Man Fined for Shooting Flares When Not In Distress

The Coast Guard has fined a Gloucester, Mass., man who was shooting flares even though he was not in distress on July 4, 2010.

Coast Guard Station Gloucester was able to identify the man, who was fined 180 dollars when he admitted to wrongfully setting off the flares.

The Coast Guard takes false distress calls very seriously and actively pursues those who make them. The person responsible can be ordered to pay restitution to the government in an amount equal to that spent on responding to the hoax, a fine of up to $250,000 and up to 6 years in prison.

Hoax distress calls put responding Coast Guard crews in unnecessary danger and divert limited resources from responding to legitimate emergencies.

In light of the news report above I want to remind boaters about the rules concerning visual distress signals.

All watercraft used on coastal waters, the Great Lakes, territorial seas, and those waters connected directly to them, up to a point where a body of water is less than two miles wide, must be equipped with U.S.Coast Guard approved visual distress signals (VDS). Boats owned in the United States operating on the high seas must be equipped with U.S.Coast Guard approved visual distress signals.

Chart showing demarcation lines

These watercraft are not required to carry day signals but must carry night signals when operating from sunset to sunrise:

  • Recreational boats less than 16 feet in length
  • Boats participating in organized events such as races, regattas, or marine parades.
  • Open sailboats less than 26 feet in length not equipped with propulsion machinery.
  • Manually propelled boats.

These signaling devices must be in serviceable condition, stowed where readily accessible and marked with a date showing serviceable life. Make sure they have not expired. (Distress flares, smoke flares and meteor rockets have expiration dates 42 months after the date of manufacture.)

U. S. Coast Guard regulations prohibit display of distress signals except when a distress actually exists. You should only use distress signals when help is close enough to see the signal. The U. S. Coast Guard recognizes both pyrotechnic and non-pyrotechnic devices.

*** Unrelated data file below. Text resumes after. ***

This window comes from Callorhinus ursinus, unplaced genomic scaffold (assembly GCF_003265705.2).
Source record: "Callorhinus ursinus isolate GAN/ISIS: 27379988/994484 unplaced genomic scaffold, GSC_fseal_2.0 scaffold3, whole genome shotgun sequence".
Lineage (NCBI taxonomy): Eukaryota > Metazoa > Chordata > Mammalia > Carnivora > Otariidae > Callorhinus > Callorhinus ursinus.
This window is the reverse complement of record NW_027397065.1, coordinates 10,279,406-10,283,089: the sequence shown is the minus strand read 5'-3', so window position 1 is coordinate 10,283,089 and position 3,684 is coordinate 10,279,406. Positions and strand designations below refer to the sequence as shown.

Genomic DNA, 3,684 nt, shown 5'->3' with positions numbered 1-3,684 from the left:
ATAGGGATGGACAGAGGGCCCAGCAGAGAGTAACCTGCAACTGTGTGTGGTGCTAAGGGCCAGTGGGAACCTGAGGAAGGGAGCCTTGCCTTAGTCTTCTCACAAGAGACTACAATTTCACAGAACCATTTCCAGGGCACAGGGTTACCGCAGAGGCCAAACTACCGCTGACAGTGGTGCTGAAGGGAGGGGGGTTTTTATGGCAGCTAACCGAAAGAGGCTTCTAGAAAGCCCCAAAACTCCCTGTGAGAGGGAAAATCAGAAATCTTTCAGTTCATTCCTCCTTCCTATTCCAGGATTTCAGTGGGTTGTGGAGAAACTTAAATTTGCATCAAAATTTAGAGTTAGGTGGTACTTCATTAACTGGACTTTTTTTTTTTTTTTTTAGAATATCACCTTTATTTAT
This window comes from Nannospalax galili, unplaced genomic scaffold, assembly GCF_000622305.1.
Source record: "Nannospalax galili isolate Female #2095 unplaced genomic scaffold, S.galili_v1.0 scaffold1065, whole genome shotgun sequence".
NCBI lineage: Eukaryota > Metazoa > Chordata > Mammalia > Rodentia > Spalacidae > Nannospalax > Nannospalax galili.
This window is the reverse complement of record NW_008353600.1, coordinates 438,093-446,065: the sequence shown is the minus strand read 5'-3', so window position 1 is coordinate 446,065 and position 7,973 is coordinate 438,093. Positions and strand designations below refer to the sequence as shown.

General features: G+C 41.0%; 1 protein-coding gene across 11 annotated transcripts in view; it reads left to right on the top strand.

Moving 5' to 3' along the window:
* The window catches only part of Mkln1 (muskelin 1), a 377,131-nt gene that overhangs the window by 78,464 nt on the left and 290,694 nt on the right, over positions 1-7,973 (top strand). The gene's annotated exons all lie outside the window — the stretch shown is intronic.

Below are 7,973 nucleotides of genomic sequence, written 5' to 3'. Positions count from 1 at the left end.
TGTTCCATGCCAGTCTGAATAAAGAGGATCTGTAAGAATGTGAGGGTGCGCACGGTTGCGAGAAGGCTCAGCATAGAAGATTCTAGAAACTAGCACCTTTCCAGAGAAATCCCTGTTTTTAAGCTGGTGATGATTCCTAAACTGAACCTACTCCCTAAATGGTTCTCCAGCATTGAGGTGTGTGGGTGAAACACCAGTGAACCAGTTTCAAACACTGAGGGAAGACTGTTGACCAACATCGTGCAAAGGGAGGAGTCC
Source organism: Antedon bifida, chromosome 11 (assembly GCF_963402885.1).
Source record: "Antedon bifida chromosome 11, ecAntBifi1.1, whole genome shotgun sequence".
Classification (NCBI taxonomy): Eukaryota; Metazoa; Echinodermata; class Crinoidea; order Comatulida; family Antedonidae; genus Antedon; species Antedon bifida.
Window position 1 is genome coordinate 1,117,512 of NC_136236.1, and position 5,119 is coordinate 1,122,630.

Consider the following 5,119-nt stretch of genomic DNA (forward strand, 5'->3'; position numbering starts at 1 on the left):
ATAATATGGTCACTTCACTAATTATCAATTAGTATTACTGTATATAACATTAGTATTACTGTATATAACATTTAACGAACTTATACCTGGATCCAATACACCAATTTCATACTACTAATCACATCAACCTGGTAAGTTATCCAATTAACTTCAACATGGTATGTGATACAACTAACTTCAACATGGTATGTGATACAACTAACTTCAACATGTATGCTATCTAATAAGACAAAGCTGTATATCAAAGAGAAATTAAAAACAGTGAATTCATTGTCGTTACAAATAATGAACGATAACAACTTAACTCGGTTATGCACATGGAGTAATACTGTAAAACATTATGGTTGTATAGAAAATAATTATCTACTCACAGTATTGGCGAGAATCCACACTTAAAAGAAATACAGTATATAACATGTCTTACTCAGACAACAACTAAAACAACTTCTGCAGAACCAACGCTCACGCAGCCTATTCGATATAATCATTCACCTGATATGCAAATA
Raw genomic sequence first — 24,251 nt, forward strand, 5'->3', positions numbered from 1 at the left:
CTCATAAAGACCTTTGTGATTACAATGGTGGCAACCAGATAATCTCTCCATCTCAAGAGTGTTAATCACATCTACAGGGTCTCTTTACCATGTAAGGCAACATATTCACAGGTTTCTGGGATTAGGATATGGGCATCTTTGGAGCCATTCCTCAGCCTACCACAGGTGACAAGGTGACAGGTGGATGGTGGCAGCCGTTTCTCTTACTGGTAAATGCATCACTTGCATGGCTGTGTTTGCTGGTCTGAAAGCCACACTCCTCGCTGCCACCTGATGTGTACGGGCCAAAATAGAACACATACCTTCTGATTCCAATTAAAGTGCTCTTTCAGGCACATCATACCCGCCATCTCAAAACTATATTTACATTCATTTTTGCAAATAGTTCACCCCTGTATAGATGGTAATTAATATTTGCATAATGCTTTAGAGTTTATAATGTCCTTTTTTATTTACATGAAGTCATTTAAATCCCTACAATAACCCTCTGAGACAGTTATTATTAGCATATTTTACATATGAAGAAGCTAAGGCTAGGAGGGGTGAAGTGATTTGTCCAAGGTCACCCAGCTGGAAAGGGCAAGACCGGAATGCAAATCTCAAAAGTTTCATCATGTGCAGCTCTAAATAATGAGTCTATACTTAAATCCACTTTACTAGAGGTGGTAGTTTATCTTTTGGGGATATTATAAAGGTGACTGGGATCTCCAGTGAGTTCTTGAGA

A minimum of three pyrotechnic devices must be carried. Pyrotechnic VDSs must be U. S. Coast Guard approved, in serviceable condition, and readily accessible.

The following combinations of signals are examples of Pyrotechnic VDSs that could be carried onboard to satisfy U. S. Coast Guard requirements:

  • Three hand-held red flares (day and night)
  • One hand-held red flare and two red meteors (day and night).
  • One hand-held orange smoke signal (day), two floating orange smoke signals (day) and one electric light (night only).
Hand held flair
Meteor
Pyrotechnic orange smoke.
Pyrotechnic red flares,
hand-held or aerial
Launchers for aerial red
meteors or parachute flares
Pyrotechnic orange smoke,
hand-held or floating
Non-Pyrotechnic Devices Include:
Orange flag with exclamation point on it
Flash light and strobe light
Or , if you are within sight of another person, you can signal distress by extending both arms out and raising them up and down.
Orange distress flag
Electric distress signal

General Information about flares:

  • Read and understand the instructions
  • Note expiration date and replace as necessary
  • Hold lighted flares downwind and away from the boat
  • Do not point them at anyone and hold away from your body
  • Store in a watertight container such as a zip-lock bag
  • Store where readily accessible and ready to use
  • Use only in case of an emergency
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Filed under Boat Operation, Boating News, Boating Safety

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